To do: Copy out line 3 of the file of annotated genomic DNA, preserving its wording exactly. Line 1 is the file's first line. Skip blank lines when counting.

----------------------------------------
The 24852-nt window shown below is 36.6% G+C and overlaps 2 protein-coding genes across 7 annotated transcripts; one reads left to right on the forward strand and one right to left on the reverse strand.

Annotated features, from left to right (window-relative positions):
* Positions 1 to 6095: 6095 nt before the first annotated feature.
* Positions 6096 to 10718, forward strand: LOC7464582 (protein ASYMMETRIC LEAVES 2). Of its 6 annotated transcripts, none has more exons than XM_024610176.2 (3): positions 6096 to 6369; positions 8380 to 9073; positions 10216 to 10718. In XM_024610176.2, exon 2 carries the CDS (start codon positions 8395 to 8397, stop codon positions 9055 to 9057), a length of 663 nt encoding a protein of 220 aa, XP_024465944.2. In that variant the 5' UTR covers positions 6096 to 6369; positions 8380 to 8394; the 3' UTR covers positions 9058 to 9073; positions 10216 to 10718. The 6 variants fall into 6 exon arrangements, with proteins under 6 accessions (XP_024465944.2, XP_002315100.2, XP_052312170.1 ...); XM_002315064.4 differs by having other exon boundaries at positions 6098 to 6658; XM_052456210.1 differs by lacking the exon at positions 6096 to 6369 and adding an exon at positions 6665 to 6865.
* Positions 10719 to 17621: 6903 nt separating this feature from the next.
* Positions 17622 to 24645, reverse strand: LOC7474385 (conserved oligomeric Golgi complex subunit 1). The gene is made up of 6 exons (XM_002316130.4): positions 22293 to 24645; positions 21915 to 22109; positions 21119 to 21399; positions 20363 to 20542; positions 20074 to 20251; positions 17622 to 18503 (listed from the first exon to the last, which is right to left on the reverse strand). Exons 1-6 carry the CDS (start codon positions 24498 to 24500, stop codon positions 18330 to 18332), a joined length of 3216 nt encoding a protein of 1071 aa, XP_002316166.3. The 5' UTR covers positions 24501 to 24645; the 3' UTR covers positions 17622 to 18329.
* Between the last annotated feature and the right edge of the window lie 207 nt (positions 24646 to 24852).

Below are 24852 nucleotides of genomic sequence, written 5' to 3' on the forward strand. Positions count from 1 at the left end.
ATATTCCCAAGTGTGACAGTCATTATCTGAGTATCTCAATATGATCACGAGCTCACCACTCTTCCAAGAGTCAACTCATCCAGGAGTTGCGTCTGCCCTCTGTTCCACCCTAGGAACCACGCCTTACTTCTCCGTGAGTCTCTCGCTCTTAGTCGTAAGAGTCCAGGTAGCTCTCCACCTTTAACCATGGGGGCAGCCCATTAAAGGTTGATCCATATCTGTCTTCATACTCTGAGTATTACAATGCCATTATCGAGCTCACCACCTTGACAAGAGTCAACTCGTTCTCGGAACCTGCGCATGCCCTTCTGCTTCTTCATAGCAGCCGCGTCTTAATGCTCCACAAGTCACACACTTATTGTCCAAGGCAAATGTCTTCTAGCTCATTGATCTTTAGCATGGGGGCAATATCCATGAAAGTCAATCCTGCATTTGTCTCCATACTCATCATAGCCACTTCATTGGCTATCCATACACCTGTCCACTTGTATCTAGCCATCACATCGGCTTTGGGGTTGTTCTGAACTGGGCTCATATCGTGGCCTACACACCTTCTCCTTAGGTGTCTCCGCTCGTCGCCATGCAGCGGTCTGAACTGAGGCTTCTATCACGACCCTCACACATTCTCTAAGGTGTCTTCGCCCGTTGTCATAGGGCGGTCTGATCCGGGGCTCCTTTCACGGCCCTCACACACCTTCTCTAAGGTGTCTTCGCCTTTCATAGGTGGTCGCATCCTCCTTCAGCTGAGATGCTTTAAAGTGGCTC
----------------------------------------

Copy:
* Positions 1 to 6095: 6095 nt before the first annotated feature.